Over the years, the likes of Keith Floyd, Nigel Slater, Nigella Lawson and Rick Stein have never been far from our television screens, often after foreign jaunts.
Like them, we have become accustomed to returning home hoping to recreate that life-altering Colosseum-side bowl of cacio e pepe in Rome.
With recipe-inspiring holidays on hold, how about cooking up a taste of abroad? Here’s a selection of classic dishes to revive your wanderlust in the lockdown…
GOOD MORNING VIETNAM: BUN CHA
Bun Cha – grilled minced pork accompanied by rice noodles, herbs and pickled vegetables – is light, spicy and easy to put together
Bun Cha originated in Vietnam and Barack Obama enjoyed the dish on a visit to the country in 2016. Pictured is the Thu Bon River in Hoi An
This dish might as well be called Vietnamese meatballs as grilled minced pork is accompanied by rice noodles, herbs and pickled vegetables.
The make or break element is a dipping sauce made from fish sauce, vinegar, sugar, garlic and chilli. Bun Cha is light, spicy, easy to put together and comes from the northern capital Hanoi.
WHERE TO GO: The dish’s most famous appearance came in 2016, when the late chef Anthony Bourdain and then U.S. President Barack Obama shared a meal at Bun Cha Huong Lien in Hanoi — as featured on the television series Parts Unknown.
PRIDE OF ITALY: TAGLIATELLE AL RAGU
Most Italians turn their noses up at spaghetti Bolognese, so how about trying the Italian classic Tagliatelle al Ragu from Bologna? Recipes vary but a base of finely chopped carrots, celery and onion is essential, as is the inclusion of wine (red or white).
Many also swear by a dash of milk or cream — Mary Berry provoked outrage in 2017 by doing so but her recipe, to be found online, is a good one.
WHERE TO GO: Near the Piazza Maggiore, Osteria dell’Orsa (osteriadellorsa.it) has been serving ragu (£8) since 1979.
FRENCH HEAVYWEIGHT: CASSOULET
Cassoulet is a herb-filled, meat and bean stew that is said originally to come from the small town of Castelnaudry – near Toulouse and Carcassone in France
Head to southern France and you’re likely to find many versions of cassoulet. But the herb-filled, meat and bean stew is said originally to come from the small town of Castelnaudry — near Toulouse and Carcassone — which serves its cassoulet with duck confit.
Recipes are debated but consensus is that the key is the beans (haricot or cannellini) which should be tender but not falling apart and full of herby aromas.
Raymond Blanc’s recipe can be found online and is a good starting point.
WHERE TO GO: Le Tirou (tirou.fr) in Castelnaudry which serves a three-course menu, centered on cassoulet, for £35.
JAPANESE COMFORT FOOD: KATSU DON
Katsu Don, a favourite in Tokyo, consists of a breaded pork cutlet simmered with onions, egg and served over rice. The key component is the sauce made from soy, mirin and dashi (fish stock) which gives the balance of sharp and salty with the rich eggs and pork.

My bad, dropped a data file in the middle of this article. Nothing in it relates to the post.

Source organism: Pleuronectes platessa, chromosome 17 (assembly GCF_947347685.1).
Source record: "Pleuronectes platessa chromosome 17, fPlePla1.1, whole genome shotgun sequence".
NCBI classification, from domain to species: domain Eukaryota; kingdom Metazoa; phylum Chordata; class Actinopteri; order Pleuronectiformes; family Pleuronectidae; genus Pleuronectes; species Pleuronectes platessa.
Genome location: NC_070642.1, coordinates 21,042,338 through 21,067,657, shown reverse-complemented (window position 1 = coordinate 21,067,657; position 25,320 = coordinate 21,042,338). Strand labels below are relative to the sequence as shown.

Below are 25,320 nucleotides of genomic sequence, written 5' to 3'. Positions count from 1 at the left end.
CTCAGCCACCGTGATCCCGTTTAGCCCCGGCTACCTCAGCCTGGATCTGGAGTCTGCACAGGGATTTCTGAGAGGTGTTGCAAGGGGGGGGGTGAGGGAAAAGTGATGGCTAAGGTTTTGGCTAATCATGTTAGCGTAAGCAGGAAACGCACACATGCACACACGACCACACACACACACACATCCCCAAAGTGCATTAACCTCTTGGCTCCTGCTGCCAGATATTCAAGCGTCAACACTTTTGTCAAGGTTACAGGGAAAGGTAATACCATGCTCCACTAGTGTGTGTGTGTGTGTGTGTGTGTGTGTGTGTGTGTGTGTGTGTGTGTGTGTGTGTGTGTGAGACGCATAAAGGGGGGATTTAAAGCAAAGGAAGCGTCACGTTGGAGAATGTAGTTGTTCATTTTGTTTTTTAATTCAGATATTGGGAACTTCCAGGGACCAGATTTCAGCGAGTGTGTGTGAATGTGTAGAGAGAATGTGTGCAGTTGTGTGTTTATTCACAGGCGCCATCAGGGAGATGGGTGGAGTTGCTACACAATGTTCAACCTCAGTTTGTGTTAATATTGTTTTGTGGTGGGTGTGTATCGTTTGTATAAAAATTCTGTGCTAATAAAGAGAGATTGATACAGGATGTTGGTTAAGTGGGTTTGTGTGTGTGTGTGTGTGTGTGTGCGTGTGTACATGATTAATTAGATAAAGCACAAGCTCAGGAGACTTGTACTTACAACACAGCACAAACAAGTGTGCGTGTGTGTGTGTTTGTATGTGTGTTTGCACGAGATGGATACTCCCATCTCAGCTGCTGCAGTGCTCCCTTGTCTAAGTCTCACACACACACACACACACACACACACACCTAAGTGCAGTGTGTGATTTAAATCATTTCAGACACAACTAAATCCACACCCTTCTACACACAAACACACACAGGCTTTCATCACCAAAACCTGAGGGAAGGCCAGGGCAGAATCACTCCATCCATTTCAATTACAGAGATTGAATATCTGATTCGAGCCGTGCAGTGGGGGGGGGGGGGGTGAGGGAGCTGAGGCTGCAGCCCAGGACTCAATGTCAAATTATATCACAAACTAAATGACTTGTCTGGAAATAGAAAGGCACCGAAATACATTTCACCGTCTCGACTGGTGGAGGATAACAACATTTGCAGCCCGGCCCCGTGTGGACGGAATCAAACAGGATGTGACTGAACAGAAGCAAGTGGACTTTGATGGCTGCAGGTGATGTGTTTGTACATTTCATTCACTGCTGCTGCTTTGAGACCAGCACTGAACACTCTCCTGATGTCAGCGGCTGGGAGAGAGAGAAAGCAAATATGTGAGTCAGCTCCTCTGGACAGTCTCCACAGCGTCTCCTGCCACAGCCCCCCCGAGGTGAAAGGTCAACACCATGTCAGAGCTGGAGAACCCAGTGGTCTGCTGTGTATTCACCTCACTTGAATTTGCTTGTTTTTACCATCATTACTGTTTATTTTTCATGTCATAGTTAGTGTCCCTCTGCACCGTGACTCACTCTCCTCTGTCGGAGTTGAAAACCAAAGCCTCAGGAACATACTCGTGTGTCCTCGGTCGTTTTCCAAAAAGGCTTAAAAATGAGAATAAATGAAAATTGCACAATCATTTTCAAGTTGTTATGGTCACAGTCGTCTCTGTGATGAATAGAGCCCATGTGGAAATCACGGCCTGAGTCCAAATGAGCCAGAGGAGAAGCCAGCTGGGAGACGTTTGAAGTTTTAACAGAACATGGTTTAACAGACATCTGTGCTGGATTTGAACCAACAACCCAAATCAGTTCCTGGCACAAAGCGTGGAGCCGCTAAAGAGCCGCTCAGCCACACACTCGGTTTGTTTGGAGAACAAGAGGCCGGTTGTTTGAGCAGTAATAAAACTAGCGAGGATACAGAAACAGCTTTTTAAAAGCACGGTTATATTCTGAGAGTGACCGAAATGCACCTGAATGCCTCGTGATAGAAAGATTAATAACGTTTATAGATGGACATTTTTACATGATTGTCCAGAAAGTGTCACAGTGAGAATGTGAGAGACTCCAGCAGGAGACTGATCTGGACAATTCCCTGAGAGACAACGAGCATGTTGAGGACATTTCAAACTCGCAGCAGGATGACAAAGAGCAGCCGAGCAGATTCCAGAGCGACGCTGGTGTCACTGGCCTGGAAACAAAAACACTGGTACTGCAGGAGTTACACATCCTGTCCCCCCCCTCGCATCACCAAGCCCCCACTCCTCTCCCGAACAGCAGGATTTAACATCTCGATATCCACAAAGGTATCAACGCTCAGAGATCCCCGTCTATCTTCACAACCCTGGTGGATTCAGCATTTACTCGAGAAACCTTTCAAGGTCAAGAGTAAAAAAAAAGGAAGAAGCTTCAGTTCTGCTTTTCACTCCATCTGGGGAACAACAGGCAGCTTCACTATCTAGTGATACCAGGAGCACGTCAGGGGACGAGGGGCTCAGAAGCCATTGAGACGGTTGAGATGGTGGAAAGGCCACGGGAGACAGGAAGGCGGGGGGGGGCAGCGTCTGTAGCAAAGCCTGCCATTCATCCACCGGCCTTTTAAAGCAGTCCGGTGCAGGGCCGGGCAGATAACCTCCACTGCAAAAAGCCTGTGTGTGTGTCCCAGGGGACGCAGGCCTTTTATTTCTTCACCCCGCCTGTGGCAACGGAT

There’s a great recipe in Tokyo Stories by Tim Anderson (waterstones.co.uk £26.99).
WHERE TO GO: Head to Katsukichi in the Shibuya district, where the dish is about £10 (bodaijyu.co.jp/en/).
SPICED UP MOROCCO: LAMB TAGINE
Lamb is the base for most tagines and other ingredients include turmeric, paprika, ginger, cinnamon as well as dried fruits such as apricots, sultanas and dates
Punchy spices, fresh herbs and strong citrus notes could be just the tonic to brighten up a lockdown evening. Tagines take their name from the earthenware pot used for cooking, but any casserole dish will do. Lamb is the most famous base, or you can try a vegetarian version.
Ingredients include turmeric, paprika, ginger, cinnamon as well as dried fruits such as apricots, sultanas and dates. Rick Stein, Nigella Lawson and Nigel Slater all have versions.
WHERE TO GO: Try The Henna Art Café in Marrakech (marrakechhennaartcafe.com), which has dishes from £2.50 and is a short walk from Jemaa el-Fna square.
THE MEXICAN DARK HORSE: MOLE
In the 15th century at the Convent of Santa Clara in Puebla, Mexico, a group of nuns cobbled together a sauce from chilies, spices, nuts and chocolate that they served to a visiting archbishop.
Mole means mix and there are hundreds of variations, but the crucial ingredients are chocolate and chili. Look out for a recipe (Wahaca founder Thomasina Miers has a few) featuring dark chocolate and smoky ancho chilies.
WHERE TO GO: Sample mole and buy pre-made pastes at Oaxaca City’s central Mercado de Bentio Juarez. Dishes £1-£5.
ARGENTINIAN WILDERNESS: EMPANADAS
The fillings for empanadas, pictured, range from beef to lamb, chicken, seafood and vegetables
Resembling the Cornish pasty, the Argentinian empanada is the perfect food for the cold winter months.
In Britain we’re perhaps not so well acquainted with this South American country’s cuisine but The Food of Argentina (blackwells.co.uk, £25.64) is an excellent introduction.
Fillings vary from beef to lamb, chicken, seafood and vegetables. The empanadas of Patagonia’s Tierra del Fuego are shortcrust pastry packed with lamb, spices, chopped hard-boiled eggs and olives: warm, comforting and lovely.
WHERE TO GO: Ten-table La Salamandra Pulperia in Andean tourism hot-spot Bariloche’s Centro Civico serves tasty empanadas from a few pounds.
BRITISH SEASIDE CLASSIC: FISH AND CHIPS
The UK is so fond of fish and chips that it was one of the few foods safeguarded from rationing during the world wars.
Try making your own with mushy peas and tartare sauce. Light batter is the key and very hot oil when frying will ensure everything is crisp. Tom Kerridge is a good start for a recipe.
WHERE TO GO: St Andrew’s (standrewsrestaurant.co.uk) has been at Portobello Beach, Edinburgh, for 100 years. A haddock fish supper is £7.80.